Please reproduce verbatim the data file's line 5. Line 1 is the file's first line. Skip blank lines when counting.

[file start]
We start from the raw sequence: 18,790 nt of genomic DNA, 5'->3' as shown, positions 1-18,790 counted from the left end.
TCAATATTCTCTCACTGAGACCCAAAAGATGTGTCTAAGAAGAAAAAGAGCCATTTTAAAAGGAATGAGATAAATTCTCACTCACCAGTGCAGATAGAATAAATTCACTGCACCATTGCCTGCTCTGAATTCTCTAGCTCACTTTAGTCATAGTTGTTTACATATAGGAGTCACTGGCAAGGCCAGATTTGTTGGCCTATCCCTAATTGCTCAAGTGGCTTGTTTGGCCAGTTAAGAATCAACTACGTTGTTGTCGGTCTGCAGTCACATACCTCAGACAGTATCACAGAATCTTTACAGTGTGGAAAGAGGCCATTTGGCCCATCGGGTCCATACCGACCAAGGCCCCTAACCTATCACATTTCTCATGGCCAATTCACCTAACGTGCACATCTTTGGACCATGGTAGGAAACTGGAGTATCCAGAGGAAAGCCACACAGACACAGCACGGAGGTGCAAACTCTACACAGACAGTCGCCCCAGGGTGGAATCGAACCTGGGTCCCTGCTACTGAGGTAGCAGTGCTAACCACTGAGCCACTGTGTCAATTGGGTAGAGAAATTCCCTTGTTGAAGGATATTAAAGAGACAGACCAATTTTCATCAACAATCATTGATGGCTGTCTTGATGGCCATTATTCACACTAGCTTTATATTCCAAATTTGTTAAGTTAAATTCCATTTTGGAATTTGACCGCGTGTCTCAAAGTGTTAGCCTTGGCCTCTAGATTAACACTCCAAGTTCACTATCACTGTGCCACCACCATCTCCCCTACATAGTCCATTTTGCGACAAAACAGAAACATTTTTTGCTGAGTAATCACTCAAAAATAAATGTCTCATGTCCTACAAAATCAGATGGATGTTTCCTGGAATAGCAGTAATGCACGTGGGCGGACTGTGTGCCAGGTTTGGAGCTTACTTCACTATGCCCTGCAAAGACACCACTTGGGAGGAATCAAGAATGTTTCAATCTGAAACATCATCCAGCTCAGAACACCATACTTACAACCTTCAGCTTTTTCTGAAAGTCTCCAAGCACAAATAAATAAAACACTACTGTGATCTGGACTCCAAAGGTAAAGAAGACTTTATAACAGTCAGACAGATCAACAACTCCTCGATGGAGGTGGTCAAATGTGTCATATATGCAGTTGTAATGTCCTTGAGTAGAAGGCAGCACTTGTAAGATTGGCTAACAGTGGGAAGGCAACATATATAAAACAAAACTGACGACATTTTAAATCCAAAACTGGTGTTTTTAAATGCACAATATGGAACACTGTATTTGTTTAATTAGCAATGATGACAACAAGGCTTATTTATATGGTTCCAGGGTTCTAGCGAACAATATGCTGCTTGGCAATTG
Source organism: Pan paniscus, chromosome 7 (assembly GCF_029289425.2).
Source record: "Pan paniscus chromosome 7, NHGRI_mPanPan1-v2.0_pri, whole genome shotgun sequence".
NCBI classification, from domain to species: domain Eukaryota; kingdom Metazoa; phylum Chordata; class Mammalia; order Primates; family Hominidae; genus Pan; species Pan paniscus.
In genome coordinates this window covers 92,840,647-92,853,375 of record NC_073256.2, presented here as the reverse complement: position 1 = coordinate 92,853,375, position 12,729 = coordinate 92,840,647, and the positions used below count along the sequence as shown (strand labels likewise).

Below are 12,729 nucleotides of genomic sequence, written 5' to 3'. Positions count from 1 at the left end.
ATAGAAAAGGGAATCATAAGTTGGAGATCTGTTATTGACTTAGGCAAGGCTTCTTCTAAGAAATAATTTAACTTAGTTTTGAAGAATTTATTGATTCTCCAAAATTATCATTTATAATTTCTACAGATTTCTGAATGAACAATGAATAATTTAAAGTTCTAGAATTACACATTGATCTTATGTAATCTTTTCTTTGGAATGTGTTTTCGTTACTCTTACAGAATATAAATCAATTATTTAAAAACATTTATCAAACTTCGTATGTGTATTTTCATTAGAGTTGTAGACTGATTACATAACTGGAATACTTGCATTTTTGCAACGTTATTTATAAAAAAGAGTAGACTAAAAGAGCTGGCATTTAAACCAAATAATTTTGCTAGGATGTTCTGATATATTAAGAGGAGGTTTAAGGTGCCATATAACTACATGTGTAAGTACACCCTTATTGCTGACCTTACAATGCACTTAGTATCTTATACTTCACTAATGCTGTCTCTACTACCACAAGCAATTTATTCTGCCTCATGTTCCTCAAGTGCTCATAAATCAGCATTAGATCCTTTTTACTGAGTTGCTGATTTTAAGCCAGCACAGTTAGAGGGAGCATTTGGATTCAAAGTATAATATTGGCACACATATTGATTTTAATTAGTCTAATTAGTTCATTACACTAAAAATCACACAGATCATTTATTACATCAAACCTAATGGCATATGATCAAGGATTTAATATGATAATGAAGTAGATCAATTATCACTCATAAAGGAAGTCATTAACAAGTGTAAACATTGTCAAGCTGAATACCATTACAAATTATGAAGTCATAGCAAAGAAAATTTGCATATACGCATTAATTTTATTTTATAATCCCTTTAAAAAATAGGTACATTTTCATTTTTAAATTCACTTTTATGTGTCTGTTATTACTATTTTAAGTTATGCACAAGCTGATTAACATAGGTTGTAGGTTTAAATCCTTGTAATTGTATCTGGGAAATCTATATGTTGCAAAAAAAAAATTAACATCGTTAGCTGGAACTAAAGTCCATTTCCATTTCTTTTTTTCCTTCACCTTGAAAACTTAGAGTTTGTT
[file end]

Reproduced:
NCBI classification, from domain to species: domain Eukaryota; kingdom Metazoa; phylum Chordata; class Mammalia; order Primates; family Hominidae; genus Pan; species Pan paniscus.